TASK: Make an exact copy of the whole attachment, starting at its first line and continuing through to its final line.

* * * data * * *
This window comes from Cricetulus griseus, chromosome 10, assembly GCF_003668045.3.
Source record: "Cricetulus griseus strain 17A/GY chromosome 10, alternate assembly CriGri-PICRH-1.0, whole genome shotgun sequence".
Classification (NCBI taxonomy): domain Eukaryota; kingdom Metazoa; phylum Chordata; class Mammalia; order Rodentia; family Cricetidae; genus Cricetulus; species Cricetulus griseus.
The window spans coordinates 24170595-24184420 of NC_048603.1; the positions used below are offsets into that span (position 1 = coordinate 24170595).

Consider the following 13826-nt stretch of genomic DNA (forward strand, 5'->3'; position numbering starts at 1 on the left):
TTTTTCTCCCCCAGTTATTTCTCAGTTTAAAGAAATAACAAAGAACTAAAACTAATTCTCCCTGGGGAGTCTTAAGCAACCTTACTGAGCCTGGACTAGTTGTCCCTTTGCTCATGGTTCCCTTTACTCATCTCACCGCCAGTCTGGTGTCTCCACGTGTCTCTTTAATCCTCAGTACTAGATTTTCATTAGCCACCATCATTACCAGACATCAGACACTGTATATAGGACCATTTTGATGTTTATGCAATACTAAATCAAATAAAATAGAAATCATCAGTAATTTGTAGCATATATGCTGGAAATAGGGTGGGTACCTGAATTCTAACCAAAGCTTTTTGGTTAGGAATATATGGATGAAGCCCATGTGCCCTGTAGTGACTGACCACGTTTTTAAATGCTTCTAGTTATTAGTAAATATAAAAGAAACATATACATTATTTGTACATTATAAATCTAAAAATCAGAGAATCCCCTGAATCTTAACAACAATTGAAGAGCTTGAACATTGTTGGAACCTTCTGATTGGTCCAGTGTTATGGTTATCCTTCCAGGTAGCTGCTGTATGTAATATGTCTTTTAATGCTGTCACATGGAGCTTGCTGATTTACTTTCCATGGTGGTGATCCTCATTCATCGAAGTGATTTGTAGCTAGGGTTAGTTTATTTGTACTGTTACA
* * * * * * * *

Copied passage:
This window comes from Cricetulus griseus, chromosome 10, assembly GCF_003668045.3.
Source record: "Cricetulus griseus strain 17A/GY chromosome 10, alternate assembly CriGri-PICRH-1.0, whole genome shotgun sequence".
Classification (NCBI taxonomy): domain Eukaryota; kingdom Metazoa; phylum Chordata; class Mammalia; order Rodentia; family Cricetidae; genus Cricetulus; species Cricetulus griseus.
The window spans coordinates 24170595-24184420 of NC_048603.1; the positions used below are offsets into that span (position 1 = coordinate 24170595).

Consider the following 13826-nt stretch of genomic DNA (forward strand, 5'->3'; position numbering starts at 1 on the left):
TTTTTCTCCCCCAGTTATTTCTCAGTTTAAAGAAATAACAAAGAACTAAAACTAATTCTCCCTGGGGAGTCTTAAGCAACCTTACTGAGCCTGGACTAGTTGTCCCTTTGCTCATGGTTCCCTTTACTCATCTCACCGCCAGTCTGGTGTCTCCACGTGTCTCTTTAATCCTCAGTACTAGATTTTCATTAGCCACCATCATTACCAGACATCAGACACTGTATATAGGACCATTTTGATGTTTATGCAATACTAAATCAAATAAAATAGAAATCATCAGTAATTTGTAGCATATATGCTGGAAATAGGGTGGGTACCTGAATTCTAACCAAAGCTTTTTGGTTAGGAATATATGGATGAAGCCCATGTGCCCTGTAGTGACTGACCACGTTTTTAAATGCTTCTAGTTATTAGTAAATATAAAAGAAACATATACATTATTTGTACATTATAAATCTAAAAATCAGAGAATCCCCTGAATCTTAACAACAATTGAAGAGCTTGAACATTGTTGGAACCTTCTGATTGGTCCAGTGTTATGGTTATCCTTCCAGGTAGCTGCTGTATGTAATATGTCTTTTAATGCTGTCACATGGAGCTTGCTGATTTACTTTCCATGGTGGTGATCCTCATTCATCGAAGTGATTTGTAGCTAGGGTTAGTTTATTTGTACTGTTACA